In an attempt to make clear to coaches a way in which they can evaluate the quality of their offensive possessions, we have devised this template.
Spacing – Do we “show up” on the offensive end in our “spots” with wide and deep spacing?
Action – If no easy scoring opportunity is present in transition and the defense has recovered, do we use an action stemming from our spacing template to create an advantage? How quickly do we do this?
Advantage – Does the action create an advantage for a player in the action or one of the players out of the action? Do we keep, maintain and increase the advantage the action created?
Let’s tackle these one by one.
What matters most is that our players know the template and are able to run in transition to those spots. We want to begin the possession with quality spacing. This begins in transition offense.
Online Clinic: Offensive Spacing Principles
A simple tool I used to inform our transition offense teaching was to start with our half court offense and work backwards. In a sense, we are reverse engineering our transition offense from our half court offense.
If we were a four-out team, we used a rim runner who ended up in the post and two wings who ran to the deep corners. The last two players “squared the top.” At the “end” of our primary break we are in our half court offense’s spacing template.
For five -out teams we forego the rim runner and “find a sideline” keeping the lane open while still filling corners. We end up with a “single side” and “double side” in a five-out template.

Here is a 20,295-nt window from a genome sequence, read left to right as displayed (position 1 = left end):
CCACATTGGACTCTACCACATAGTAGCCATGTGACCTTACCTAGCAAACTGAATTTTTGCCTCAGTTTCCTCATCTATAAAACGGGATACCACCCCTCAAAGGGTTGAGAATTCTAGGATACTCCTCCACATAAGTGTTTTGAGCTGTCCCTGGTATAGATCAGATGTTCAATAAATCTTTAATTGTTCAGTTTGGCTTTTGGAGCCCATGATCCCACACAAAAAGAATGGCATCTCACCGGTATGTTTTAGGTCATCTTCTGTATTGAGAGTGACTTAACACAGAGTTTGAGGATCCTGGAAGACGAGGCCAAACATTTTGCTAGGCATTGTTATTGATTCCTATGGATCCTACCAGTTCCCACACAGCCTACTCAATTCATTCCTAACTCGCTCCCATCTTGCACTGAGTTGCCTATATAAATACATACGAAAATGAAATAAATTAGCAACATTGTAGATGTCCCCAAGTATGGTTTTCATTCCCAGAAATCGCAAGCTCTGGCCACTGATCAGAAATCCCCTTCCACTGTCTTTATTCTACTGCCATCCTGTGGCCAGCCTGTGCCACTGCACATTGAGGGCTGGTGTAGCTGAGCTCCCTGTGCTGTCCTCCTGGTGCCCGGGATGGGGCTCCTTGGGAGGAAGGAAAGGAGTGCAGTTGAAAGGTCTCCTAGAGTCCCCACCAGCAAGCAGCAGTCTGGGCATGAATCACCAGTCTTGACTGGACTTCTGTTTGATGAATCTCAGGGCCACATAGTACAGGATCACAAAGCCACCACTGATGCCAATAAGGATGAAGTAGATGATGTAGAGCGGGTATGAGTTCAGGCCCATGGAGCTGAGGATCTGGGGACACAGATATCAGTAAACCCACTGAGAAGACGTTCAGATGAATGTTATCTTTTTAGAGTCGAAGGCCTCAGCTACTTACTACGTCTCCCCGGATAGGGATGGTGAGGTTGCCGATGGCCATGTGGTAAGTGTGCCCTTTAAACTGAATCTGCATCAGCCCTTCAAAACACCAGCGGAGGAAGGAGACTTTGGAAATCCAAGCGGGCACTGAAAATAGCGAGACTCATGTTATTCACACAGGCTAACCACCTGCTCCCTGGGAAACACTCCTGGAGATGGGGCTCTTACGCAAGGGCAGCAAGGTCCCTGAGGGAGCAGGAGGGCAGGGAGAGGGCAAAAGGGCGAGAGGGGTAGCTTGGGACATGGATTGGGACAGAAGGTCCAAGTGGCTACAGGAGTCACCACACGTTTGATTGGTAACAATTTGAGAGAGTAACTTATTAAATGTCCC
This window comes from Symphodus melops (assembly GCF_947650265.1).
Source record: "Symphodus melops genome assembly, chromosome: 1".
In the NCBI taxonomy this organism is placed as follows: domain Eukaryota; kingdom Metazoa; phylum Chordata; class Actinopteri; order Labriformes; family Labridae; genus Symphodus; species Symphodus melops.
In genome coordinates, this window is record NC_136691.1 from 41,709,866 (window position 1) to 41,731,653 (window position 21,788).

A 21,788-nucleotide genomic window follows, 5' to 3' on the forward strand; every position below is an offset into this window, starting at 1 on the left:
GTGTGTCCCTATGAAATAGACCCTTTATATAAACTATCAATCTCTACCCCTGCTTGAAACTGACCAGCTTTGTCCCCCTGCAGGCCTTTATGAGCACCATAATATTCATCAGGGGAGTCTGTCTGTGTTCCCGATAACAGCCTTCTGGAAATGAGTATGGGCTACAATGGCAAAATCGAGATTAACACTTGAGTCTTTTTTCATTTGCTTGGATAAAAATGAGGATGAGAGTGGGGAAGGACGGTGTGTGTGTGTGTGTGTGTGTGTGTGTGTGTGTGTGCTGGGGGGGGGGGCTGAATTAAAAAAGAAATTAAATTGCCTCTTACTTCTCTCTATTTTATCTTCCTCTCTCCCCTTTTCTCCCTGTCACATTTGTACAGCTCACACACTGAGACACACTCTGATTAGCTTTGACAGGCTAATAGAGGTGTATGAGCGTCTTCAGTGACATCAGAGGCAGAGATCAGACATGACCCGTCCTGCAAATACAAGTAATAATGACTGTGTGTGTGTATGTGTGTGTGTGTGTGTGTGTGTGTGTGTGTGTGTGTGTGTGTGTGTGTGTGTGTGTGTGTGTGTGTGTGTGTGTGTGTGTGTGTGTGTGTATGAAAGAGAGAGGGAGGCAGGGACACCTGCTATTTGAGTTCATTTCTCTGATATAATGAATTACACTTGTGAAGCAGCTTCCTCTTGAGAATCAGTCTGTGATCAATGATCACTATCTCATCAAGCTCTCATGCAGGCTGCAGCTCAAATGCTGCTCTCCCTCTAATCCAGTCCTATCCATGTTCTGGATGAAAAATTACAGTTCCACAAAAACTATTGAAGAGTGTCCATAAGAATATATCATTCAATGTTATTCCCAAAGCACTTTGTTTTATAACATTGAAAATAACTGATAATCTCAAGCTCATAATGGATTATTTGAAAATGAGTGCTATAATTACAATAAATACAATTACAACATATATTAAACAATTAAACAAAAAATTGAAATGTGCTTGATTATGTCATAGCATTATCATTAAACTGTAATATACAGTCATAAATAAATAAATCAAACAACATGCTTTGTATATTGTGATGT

Either way, our half court offense helps me teach our transition offense. We want to show up looking like this, so run like this in transition.
Playbook: Five-Out Early Offense Package
This could be a drag ball screen, an away screen or a cut to open a gap for a drive. Or it could be any number of other things simple or complex. What I care about most is 1) it initiates seamlessly from our spacing template and 2) we get to it within the first four to five seconds of the possession.
Depending on the action there could be two or three players in the action and the remaining players out of the action. I want them to do just that! Stay out of the action!
So let’s take the drag ball screen as an example.
Two players are in the action. Three players are out of the action. The hope is the action creates an advantage for one of the two players in the action (i.e. a score by the ball handler or the roller).
Should the action create an advantage that requires a help defender to intercede, then one of the players out of the action could be the beneficiary of the action. Perhaps the drag ball screen creates a downhill drive for the ball handler. An off-ball defender helps and we pass to where the help came from for an inside-out three.
Rim Decisions: Teaching Video— John Leonzo (@John_Leonzo) August 16, 2021
Big idea = pass to where the help came from.
When the second level of help arrives, deliver the ball to their man. pic.twitter.com/YVVW06uMQ0
Our goals once we have created an advantage:
Use it for a score
Increase the advantage
Maintain the advantage
The next time you are evaluating your offensive possessions begin with the moment your team regains possession of the ball. That may be after a defensive rebound or getting scored upon.
At that moment we begin creating the spacing conditions for our half court offense by the way we run in transition. If we don’t score in a fastbreak, we need an action. We want to get to our first action in four to five seconds directly from our spacing template. No call needed. Lastly we want to use the advantage the action created for a score. Spacing. Action. Advantage.
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